I am hopeful that by the end of this winter I may have been able to buy a friend who will invite me to their house and if that happens I will bring my big-ass wok burner, big-ass wok and even the food to go with them to cement the friendship. But alas, I am hopeful but doubtful at the same time - kind of like standing at the doorway of a whorehouse and not having any cash... Will you be my friend?

Now where was I? Oh! Waxing on about wokking.

If you want to go and buy a wok burner of your very own go to the website I mention above. I have blazed the trail for you and they are straight-up guys to deal with and the price is fair, and no, I don't have any affiliation with them, they just offer great product and are good to deal with and I like to tell people about good businesses to deal with.

Now about that Pad Thai.  To make it properly you will need some supplies that you can find at an Asian market, Superstore has a great selection of Asian foods to look through, at least in the Prince George store;  however I shop at the Chinese Store in downtown Prince George for most of what I need in condiments and frozen offerings. In any event whether at a local store or buying some goods online there are a number of ways to secure the staples necessary to prepare great Pad Thai and you too can be a wokking superstar with a modicum of effort to locate quality ingredients.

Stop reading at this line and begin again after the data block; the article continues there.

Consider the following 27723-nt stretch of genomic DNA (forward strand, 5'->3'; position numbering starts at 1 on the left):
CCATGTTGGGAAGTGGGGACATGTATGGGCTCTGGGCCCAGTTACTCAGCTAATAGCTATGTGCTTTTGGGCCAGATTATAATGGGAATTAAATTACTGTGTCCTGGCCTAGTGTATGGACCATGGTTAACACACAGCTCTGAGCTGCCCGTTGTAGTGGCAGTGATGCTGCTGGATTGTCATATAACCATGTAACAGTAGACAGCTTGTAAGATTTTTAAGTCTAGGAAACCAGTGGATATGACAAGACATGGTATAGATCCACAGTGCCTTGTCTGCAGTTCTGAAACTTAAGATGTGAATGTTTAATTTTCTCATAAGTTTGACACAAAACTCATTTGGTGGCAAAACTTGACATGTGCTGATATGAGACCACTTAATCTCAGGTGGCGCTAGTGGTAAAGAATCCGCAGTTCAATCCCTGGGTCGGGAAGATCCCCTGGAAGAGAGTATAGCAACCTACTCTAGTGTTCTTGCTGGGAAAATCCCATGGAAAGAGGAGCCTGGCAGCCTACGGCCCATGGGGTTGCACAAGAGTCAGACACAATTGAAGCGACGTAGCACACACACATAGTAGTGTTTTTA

Prince George's - The Chinese Store

Rice noodles, or rice sticks.  If you can't get fresh rice noodles in your area you can use dried ones.  Just soak the rice stick noodles (not rice vermicelli)  in hot water until they are pliable but not fully soft, al dente actually, semi-hard even.  If you soak them, when they become pliable remove them and drain well, they will continue to soften as they sit and then fully soften once you cook them.

The hard to find item is the tamarind paste.  You may find it in an Asian market and it comes in a block.  If so, you need to soak some of the tamarind in hot water then squeeze it through a cheesecloth to get a useable paste.  Too much work for a lazy bastard like me.  I look for the tamarind paste concentrate that I can use straight form the jar and it is terrific. Worth looking for and you can't make great Pad Thai without it, so you must search, or email me, I'll sell you some, for a small mark-up.

The palm sugar is not as hard to find as the tamarind paste and it is normally available in the Asian markets as well.  It will come pressed in a small puck shape, and you can also find coconut palm sugar in the organic section of the supermarket and that is what I have used lately, although it is more expensive than the palm sugar pucks. Do you have to use palm sugar? No, you can use brown sugar in lieu, but there is a subtle taste difference, but not a meal killer.

The rest of the ingredients are available in most supermarkets now, so with a little effort you can do this too. Yes you can! Trust me! Would I lie to you? Go ahead! Try!!! Awwww. Come on! Don't be a quitter before you even start...

So without anymore bombastic bullshit from me, here are the steps and in living colour too... Okay maybe a little bit more bombast.